Plants show greater complexity in gene arrangement
frensasc at ix.netcom.com
Tue Feb 22 20:20:24 EST 2000
Wonderful review of an intriguing topic.
Concerning DNA, are regulatory genes found in plants ?
John Frenster <frenster at euchromatin.net>
> Chromosomes show plants' secret complexity
> O. Baker
> Sci News 156:389 Dec 18 & 25 99
> They make life look so simple, but they do it with an enormous number of
> genes. One and a half billion years after plants' lineage diverged from ours,
> our green cousins are finally receiving the credit they deserve.
> In a major milestone, nearly 300 researchers working in the United States
> and Europe have detailed the exact DNA sequence of two chromosomes from a
> plant. In doing so, they've uncovered a surprisingly dense crowd of genes.
> "Plants are a lot more complicated than we give them credit for," comments
> Elliot M. Meyerowitz, a molecular geneticist at the California Institute of
> Technology in Pasadena.
> Nearly 8,000 genes populate chromosomes 2 and 4 of the wild mustard plant
> Arabidopsis thaliana, the scientists report. The count dwarfs the recent gene
> estimate of about 550 for human chromosome 22 (SN: 12/4/99, p. 356).
> Because Arabidopsis has only five chromosomes, it probably doesn't exceed a
> person in overall genetic complexity. However, worms and flies fall short of
> matching mustard gene-for-gene, says Meyerowitz.
> "Plants do a lot of things that animals don't," he adds. For example,
> plants tune their development to the circumstances into which they are born.
> "You get a very different plant in cold or warm, light or shadebut a fly is a
> fly every time," he says.
> Separate teams of scientists tackled chromosomes 2 and 4 of Arabidopsis.
> Both groups report the sequences they elucidated in the Dec. 16 NATURE.
> Additional scientific teams scrutinizing the mustard plant's three remaining
> chromosomes expect to complete the task within a year.
> The scientists made mustard their target because of the small size of its
> chromosomesimplying that they contain relatively little junk DNA interspersed
> with the genes. Arabidopsis is also a favorite laboratory organism of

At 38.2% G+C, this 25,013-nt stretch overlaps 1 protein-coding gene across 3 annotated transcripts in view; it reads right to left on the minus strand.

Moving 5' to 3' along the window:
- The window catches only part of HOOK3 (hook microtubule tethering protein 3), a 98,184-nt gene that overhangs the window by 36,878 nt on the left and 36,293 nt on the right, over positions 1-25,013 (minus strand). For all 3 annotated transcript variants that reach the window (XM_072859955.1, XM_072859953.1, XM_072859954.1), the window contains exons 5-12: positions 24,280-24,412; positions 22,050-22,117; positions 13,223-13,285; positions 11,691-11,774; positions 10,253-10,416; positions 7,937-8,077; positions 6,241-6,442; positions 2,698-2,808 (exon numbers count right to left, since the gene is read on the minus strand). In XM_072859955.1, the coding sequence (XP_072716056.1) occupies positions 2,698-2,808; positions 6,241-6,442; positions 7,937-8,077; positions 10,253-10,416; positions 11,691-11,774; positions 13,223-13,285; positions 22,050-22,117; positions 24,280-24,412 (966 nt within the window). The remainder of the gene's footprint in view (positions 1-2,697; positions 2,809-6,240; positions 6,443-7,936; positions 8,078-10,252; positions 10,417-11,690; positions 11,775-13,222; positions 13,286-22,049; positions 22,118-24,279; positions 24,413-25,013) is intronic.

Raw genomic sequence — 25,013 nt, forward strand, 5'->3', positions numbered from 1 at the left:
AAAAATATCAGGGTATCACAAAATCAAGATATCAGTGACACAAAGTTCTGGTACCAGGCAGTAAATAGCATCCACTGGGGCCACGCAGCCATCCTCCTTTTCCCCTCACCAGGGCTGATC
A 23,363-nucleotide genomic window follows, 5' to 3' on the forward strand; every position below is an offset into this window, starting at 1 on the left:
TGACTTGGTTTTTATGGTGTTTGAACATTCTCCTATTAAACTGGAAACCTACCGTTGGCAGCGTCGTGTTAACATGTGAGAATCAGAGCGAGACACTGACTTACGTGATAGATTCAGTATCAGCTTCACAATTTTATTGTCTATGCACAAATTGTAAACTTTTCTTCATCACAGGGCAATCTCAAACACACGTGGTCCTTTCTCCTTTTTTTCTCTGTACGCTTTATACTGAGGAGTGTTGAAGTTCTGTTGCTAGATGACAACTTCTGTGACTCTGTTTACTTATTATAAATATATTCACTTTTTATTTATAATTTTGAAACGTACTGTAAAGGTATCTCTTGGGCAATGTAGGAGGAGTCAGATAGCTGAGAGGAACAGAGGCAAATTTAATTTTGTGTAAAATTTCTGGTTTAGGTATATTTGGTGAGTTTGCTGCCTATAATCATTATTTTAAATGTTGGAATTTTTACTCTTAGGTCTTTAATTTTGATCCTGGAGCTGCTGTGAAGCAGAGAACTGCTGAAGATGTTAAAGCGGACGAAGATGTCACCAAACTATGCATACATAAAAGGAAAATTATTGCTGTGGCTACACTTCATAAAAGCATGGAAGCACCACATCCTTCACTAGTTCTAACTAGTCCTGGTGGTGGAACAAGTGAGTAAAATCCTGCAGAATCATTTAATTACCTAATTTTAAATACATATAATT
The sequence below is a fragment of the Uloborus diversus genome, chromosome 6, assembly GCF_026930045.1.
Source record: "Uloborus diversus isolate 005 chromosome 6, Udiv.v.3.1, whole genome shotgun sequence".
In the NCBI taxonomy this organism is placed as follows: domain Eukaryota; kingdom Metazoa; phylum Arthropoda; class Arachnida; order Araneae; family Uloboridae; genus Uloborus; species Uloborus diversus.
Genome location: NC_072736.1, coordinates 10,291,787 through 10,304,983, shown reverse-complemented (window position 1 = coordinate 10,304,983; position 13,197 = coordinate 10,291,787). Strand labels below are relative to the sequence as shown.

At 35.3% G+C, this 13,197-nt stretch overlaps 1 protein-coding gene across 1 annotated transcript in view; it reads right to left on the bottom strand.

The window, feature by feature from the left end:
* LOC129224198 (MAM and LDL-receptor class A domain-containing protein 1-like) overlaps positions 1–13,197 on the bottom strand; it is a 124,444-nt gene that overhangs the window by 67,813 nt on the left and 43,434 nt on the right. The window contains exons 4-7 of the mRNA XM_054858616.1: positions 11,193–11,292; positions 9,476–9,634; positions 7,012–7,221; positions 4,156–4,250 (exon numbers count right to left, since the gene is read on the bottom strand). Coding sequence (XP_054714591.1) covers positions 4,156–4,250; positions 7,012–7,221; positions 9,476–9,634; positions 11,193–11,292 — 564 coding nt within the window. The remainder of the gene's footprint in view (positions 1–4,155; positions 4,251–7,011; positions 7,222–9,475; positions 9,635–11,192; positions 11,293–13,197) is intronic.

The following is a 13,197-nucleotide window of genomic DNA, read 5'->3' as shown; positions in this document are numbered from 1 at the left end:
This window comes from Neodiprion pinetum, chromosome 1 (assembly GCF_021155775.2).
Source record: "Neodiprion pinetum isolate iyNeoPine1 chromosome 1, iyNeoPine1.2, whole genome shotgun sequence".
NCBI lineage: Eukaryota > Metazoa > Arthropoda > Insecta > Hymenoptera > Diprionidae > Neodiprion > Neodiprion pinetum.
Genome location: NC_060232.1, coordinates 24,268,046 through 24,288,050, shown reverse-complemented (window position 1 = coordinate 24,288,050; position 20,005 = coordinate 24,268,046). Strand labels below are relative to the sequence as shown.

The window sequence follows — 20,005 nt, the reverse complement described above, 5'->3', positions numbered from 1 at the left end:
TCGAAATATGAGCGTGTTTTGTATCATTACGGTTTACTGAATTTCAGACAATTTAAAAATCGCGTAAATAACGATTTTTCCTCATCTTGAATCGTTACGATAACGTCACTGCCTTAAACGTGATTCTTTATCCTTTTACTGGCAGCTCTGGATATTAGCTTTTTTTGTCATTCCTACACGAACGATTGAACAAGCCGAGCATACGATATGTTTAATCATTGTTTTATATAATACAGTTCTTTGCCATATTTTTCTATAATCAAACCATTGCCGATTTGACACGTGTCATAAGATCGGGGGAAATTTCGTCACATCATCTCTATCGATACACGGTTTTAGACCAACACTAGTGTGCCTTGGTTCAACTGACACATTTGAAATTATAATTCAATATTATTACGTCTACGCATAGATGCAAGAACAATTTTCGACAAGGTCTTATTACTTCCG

> geneticists. The existing base of knowledge will enable scientists to
> capitalize quickly on revelations about the Arabidopsis genome.
> Piecing together the interlacing roles of the myriad new genes presents a
> massive puzzle, yet many of the pieces are familiar. By comparing the sequences
> with those already reported for the mustard and other organisms, the
> researchers say that they can guess, at least roughly, the biochemical task
> performed by about 60 percent of the Arabidopsis genes.
> Even with the detailed role of their genes uncertain, the chromosomes provide
> biologists with a snapshot of plant evolution. Many genes have similar
> counterparts on the same chromosome, suggesting that Arabidopsis progenitors
> duplicated them in recent history. An entire quarter of chromosome 2 shows up a
> big chunk of chromosome 4. Biologists suspect that gene duplication has been a
> common route to new traits.
> Gaps exist in both chromosome sequences around the knoblike centromeres.
> These regions contain repetitious sequences that stymie the technique that
> scientists use to break down genome and then assemble its sequence from small
> The 16 million bases of the long arm of chromosome 2, however, make up one of
> the longest continuous segments of DNA ever sequencedsecond only to a piece of
> human chromosome 22 unveiled earlier this month.
John H. Frenster, M.D. Voice: 650/367-6483
Physicians' Educational Series FAX: 650/364-1773
247 Stockbridge Avenue frenster at euchromatin.net
Atherton, CA 94027-5446 frensasc at ix.netcom.com
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